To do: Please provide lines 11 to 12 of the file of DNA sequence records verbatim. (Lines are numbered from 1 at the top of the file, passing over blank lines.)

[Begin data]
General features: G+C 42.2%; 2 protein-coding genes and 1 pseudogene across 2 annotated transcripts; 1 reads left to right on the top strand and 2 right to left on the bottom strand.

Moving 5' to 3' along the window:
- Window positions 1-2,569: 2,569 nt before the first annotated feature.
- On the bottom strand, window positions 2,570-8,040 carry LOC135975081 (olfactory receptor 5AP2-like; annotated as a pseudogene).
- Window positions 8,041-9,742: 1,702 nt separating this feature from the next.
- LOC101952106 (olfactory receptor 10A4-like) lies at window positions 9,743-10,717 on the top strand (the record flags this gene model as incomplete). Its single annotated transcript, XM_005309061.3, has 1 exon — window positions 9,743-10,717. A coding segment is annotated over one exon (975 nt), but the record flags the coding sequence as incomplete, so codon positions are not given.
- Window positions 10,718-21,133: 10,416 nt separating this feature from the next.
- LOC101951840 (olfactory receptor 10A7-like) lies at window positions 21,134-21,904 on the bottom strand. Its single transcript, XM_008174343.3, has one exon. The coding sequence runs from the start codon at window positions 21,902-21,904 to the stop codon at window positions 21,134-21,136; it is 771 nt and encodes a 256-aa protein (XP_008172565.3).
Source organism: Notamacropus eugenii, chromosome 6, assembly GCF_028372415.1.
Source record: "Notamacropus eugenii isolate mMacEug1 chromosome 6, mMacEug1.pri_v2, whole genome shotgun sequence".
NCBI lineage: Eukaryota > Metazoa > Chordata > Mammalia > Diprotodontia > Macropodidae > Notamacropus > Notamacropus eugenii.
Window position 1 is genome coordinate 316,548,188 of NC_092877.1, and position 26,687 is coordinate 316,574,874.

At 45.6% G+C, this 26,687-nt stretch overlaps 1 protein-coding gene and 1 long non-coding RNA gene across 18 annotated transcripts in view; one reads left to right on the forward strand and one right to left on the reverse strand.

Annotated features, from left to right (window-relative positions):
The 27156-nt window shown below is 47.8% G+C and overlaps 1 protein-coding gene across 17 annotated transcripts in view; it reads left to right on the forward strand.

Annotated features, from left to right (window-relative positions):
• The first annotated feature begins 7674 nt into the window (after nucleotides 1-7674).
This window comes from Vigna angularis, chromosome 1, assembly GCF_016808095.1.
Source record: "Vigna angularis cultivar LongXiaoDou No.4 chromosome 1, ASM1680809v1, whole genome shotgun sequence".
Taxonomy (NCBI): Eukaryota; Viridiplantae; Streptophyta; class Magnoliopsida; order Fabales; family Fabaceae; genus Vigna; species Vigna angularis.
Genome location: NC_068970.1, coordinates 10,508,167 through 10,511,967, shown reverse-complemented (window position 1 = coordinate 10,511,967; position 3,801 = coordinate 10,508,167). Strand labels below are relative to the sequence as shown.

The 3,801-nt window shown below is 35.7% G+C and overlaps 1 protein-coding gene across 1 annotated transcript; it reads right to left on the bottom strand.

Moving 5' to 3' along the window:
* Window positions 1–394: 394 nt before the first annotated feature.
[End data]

NCBI lineage: Eukaryota > Metazoa > Chordata > Mammalia > Diprotodontia > Macropodidae > Notamacropus > Notamacropus eugenii.
Window position 1 is genome coordinate 316,548,188 of NC_092877.1, and position 26,687 is coordinate 316,574,874.